Institute of Education


More guidance needed to make strategic special educational needs professional development decisions

20 May 2019

The Department for Education (DfE) should consider publishing guidance on Special Educational Needs and/or Disabilities (SEND) learning outcomes linked to the Early Career Framework for teachers, according to new research by UCL Institute of Education (IOE).

Teacher talking to class

This is to enable education settings to make more strategic SEND-related continuing professional development (CPD) decisions. The research, which was carried out by the IOE's Centre for Inclusive Education and formed a DfE report, found that education settings are generally adopting reactive rather than proactive strategies to identify, implement and evaluate SEND-related CPD. Currently, there is no common framework and little guidance to support schools in this process.

It was consistently reported across all types of responding schools that the two main drivers for SEND-related CPD came from within schools as opposed to external factors and included: 

  • Meeting the identified needs of children on a roll (36% of responses); and 
  • SEND CPD as part of a School Development Plan (35% of responses).

However, the researchers noted that a more proactive strategy should be coupled with responding to the needs of the current pupils with SEN and/or disabilities in their settings.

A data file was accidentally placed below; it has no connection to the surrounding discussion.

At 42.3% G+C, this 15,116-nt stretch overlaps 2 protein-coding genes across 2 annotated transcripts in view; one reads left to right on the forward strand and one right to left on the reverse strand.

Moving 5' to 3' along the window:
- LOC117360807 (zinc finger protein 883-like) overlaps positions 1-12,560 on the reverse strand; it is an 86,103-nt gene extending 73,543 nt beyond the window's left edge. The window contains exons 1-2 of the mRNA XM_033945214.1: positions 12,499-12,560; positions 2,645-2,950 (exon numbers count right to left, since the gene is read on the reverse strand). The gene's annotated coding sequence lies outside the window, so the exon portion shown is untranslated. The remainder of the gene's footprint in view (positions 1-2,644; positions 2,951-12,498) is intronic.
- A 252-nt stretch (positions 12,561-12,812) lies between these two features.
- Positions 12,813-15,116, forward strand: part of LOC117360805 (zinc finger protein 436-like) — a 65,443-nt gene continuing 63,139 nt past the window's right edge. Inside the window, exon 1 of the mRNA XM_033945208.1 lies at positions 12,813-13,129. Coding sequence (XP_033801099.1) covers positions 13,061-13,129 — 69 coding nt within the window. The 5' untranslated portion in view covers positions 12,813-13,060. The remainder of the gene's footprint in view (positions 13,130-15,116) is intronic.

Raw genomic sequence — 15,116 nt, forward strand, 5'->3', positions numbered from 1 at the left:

Employing a mixed methods approach that used online surveys and phone interviews, the study also found that there is no common pathway from Initial teacher training (ITT) to special practitioner status. Only a small number of respondents had progressed direct from Initial Teacher Training to a SEND specialism. 

There was little evidence that respondents had had opportunities to gain intermediate experiences or qualification progression-linked opportunities. Even for experienced Special Educational Needs Co-ordinators (SENCOs), there were few SEND-related training opportunities over time or regular CPD obligations as part of their SENCO status.

Across the SEND specialist workforce, the majority of respondents reported a need for training in how to provide and deliver effective CPD in schools. Thirty eight percent of SENCOs in the sample mentioned that they had never received any training in how to lead CPD training sessions, despite providing the majority of SEND-related CPD sessions. Many rely on on-the-job learning.

Dr Jo Van Herwegen, one of the authors on the report: “As time and workload pressures prevent teachers to find out, search and access what CPD is available, schools could use the soon-to-be published SEND Index more to accurately identify SEND-related issues to help them plan CPD opportunities and tap into SEND-CPD resources that already exist.

“Planning CPD opportunities more carefully will not only benefit the children in the school long term but also allow teaching staff to progress and plan their careers better.”